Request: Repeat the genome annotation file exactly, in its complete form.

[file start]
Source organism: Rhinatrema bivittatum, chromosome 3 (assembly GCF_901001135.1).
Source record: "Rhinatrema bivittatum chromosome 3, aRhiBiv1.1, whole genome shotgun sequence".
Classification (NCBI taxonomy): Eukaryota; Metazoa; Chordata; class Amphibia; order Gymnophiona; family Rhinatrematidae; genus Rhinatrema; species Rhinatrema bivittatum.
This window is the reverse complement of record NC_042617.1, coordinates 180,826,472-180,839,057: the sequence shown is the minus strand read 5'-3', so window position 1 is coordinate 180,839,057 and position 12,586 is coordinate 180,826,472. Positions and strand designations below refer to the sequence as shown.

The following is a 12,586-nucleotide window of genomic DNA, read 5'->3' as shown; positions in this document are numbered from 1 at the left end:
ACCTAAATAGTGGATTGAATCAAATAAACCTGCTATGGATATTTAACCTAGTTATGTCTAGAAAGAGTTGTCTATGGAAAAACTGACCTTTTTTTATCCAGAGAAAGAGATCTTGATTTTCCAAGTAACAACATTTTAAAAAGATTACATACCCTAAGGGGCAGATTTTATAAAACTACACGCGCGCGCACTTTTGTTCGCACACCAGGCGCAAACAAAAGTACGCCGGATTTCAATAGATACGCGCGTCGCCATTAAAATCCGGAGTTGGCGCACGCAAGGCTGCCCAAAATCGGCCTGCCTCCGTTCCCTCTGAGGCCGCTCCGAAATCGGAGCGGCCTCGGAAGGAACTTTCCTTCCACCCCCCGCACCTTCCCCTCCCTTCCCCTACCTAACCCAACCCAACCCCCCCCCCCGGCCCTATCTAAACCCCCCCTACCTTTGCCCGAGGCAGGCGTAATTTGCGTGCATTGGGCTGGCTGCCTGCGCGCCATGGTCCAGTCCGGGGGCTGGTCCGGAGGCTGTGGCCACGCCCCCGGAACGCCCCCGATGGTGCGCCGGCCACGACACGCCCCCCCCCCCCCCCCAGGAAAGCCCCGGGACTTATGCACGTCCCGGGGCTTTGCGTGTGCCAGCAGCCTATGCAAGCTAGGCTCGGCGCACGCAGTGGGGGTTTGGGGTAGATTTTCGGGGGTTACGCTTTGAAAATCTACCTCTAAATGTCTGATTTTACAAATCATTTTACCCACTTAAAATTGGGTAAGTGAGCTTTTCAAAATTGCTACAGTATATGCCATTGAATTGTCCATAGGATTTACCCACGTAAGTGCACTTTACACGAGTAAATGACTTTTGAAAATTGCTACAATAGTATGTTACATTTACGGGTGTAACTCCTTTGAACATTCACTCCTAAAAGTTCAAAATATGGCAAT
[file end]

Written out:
Source organism: Rhinatrema bivittatum, chromosome 3 (assembly GCF_901001135.1).
Source record: "Rhinatrema bivittatum chromosome 3, aRhiBiv1.1, whole genome shotgun sequence".
Classification (NCBI taxonomy): Eukaryota; Metazoa; Chordata; class Amphibia; order Gymnophiona; family Rhinatrematidae; genus Rhinatrema; species Rhinatrema bivittatum.
This window is the reverse complement of record NC_042617.1, coordinates 180,826,472-180,839,057: the sequence shown is the minus strand read 5'-3', so window position 1 is coordinate 180,839,057 and position 12,586 is coordinate 180,826,472. Positions and strand designations below refer to the sequence as shown.

The following is a 12,586-nucleotide window of genomic DNA, read 5'->3' as shown; positions in this document are numbered from 1 at the left end:
ACCTAAATAGTGGATTGAATCAAATAAACCTGCTATGGATATTTAACCTAGTTATGTCTAGAAAGAGTTGTCTATGGAAAAACTGACCTTTTTTTATCCAGAGAAAGAGATCTTGATTTTCCAAGTAACAACATTTTAAAAAGATTACATACCCTAAGGGGCAGATTTTATAAAACTACACGCGCGCGCACTTTTGTTCGCACACCAGGCGCAAACAAAAGTACGCCGGATTTCAATAGATACGCGCGTCGCCATTAAAATCCGGAGTTGGCGCACGCAAGGCTGCCCAAAATCGGCCTGCCTCCGTTCCCTCTGAGGCCGCTCCGAAATCGGAGCGGCCTCGGAAGGAACTTTCCTTCCACCCCCCGCACCTTCCCCTCCCTTCCCCTACCTAACCCAACCCAACCCCCCCCCCCGGCCCTATCTAAACCCCCCCTACCTTTGCCCGAGGCAGGCGTAATTTGCGTGCATTGGGCTGGCTGCCTGCGCGCCATGGTCCAGTCCGGGGGCTGGTCCGGAGGCTGTGGCCACGCCCCCGGAACGCCCCCGATGGTGCGCCGGCCACGACACGCCCCCCCCCCCCCCCCAGGAAAGCCCCGGGACTTATGCACGTCCCGGGGCTTTGCGTGTGCCAGCAGCCTATGCAAGCTAGGCTCGGCGCACGCAGTGGGGGTTTGGGGTAGATTTTCGGGGGTTACGCTTTGAAAATCTACCTCTAAATGTCTGATTTTACAAATCATTTTACCCACTTAAAATTGGGTAAGTGAGCTTTTCAAAATTGCTACAGTATATGCCATTGAATTGTCCATAGGATTTACCCACGTAAGTGCACTTTACACGAGTAAATGACTTTTGAAAATTGCTACAATAGTATGTTACATTTACGGGTGTAACTCCTTTGAACATTCACTCCTAAAAGTTCAAAATATGGCAAT